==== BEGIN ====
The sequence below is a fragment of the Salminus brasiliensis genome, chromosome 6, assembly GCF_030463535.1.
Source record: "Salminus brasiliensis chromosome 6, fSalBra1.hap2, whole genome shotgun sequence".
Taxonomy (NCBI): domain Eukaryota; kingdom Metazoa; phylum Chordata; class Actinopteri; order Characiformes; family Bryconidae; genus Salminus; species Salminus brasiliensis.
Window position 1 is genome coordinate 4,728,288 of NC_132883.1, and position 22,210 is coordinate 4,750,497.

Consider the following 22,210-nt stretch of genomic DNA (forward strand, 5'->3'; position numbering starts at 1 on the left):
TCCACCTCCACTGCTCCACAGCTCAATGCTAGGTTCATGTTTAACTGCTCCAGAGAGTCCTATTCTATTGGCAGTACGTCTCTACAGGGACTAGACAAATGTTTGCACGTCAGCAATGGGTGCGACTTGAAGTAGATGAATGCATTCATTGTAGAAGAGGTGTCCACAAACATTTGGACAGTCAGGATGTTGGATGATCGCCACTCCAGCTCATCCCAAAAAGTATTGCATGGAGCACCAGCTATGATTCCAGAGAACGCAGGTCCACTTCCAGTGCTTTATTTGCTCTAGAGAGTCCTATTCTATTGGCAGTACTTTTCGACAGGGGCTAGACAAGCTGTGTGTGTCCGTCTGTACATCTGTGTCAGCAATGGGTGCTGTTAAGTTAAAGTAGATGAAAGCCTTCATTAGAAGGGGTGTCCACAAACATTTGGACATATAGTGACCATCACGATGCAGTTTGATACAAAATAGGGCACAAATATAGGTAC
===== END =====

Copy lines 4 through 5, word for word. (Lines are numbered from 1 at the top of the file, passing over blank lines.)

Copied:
Window position 1 is genome coordinate 4,728,288 of NC_132883.1, and position 22,210 is coordinate 4,750,497.

Consider the following 22,210-nt stretch of genomic DNA (forward strand, 5'->3'; position numbering starts at 1 on the left):